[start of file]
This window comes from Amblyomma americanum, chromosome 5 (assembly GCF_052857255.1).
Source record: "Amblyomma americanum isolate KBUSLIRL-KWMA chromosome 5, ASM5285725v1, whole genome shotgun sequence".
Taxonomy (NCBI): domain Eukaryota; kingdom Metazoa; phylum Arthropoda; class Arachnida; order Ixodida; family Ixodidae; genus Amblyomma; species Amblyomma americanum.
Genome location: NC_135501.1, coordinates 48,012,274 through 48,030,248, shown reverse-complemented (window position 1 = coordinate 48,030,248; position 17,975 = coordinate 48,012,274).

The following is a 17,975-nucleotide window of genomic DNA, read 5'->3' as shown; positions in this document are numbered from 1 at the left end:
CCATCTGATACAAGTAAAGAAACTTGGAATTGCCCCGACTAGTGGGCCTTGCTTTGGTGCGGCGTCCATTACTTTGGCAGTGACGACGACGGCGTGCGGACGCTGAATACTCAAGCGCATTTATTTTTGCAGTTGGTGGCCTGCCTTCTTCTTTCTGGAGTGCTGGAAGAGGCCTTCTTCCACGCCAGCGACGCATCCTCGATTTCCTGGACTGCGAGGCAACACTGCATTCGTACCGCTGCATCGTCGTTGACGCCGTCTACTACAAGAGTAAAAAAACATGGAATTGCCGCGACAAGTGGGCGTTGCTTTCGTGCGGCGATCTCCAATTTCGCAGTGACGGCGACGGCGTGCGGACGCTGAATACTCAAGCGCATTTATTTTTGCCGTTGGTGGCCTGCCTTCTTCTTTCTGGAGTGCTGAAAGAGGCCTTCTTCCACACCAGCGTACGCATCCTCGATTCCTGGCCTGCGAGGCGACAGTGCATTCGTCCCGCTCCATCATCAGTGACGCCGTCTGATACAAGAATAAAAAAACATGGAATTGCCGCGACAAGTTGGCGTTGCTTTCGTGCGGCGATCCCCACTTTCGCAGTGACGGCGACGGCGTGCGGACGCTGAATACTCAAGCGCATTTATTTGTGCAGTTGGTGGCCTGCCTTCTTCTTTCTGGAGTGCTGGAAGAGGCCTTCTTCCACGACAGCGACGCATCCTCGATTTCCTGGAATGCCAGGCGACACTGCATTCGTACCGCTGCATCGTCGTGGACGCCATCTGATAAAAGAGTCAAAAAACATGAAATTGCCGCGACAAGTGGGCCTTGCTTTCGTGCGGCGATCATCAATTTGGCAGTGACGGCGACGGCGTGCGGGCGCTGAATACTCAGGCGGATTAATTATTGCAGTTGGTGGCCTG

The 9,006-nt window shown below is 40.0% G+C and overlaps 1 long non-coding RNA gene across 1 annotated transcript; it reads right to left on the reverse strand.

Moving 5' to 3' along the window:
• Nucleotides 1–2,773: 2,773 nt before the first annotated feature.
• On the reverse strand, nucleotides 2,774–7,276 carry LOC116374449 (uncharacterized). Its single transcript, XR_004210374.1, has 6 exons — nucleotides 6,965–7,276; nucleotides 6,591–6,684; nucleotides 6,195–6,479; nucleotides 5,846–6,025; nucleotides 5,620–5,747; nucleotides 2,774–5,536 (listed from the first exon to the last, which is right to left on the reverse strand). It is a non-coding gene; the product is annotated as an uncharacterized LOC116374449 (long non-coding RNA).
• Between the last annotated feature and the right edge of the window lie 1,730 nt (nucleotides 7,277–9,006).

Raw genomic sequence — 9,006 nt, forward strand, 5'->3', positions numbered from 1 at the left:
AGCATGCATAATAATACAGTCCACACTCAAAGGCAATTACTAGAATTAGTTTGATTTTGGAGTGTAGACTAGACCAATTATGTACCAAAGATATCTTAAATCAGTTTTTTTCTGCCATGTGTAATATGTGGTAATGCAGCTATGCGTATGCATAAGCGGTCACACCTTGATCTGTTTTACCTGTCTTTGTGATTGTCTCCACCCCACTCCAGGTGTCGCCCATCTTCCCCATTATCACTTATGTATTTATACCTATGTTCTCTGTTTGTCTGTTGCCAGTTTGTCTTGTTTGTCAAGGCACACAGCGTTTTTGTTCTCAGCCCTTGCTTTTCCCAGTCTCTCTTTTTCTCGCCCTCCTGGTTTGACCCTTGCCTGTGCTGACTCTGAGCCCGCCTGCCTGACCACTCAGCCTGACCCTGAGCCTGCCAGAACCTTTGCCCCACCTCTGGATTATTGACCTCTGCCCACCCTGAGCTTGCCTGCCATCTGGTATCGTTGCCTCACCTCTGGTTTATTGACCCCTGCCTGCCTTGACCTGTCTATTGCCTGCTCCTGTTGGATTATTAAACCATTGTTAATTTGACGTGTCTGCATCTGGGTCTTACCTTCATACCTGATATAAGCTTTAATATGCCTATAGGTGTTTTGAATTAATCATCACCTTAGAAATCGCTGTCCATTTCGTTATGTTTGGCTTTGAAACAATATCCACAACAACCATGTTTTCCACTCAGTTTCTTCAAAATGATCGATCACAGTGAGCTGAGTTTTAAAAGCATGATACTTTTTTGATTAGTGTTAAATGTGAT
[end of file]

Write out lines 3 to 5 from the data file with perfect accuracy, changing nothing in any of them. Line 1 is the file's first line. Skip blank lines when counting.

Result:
Taxonomy (NCBI): domain Eukaryota; kingdom Metazoa; phylum Arthropoda; class Arachnida; order Ixodida; family Ixodidae; genus Amblyomma; species Amblyomma americanum.
Genome location: NC_135501.1, coordinates 48,012,274 through 48,030,248, shown reverse-complemented (window position 1 = coordinate 48,030,248; position 17,975 = coordinate 48,012,274).

The following is a 17,975-nucleotide window of genomic DNA, read 5'->3' as shown; positions in this document are numbered from 1 at the left end: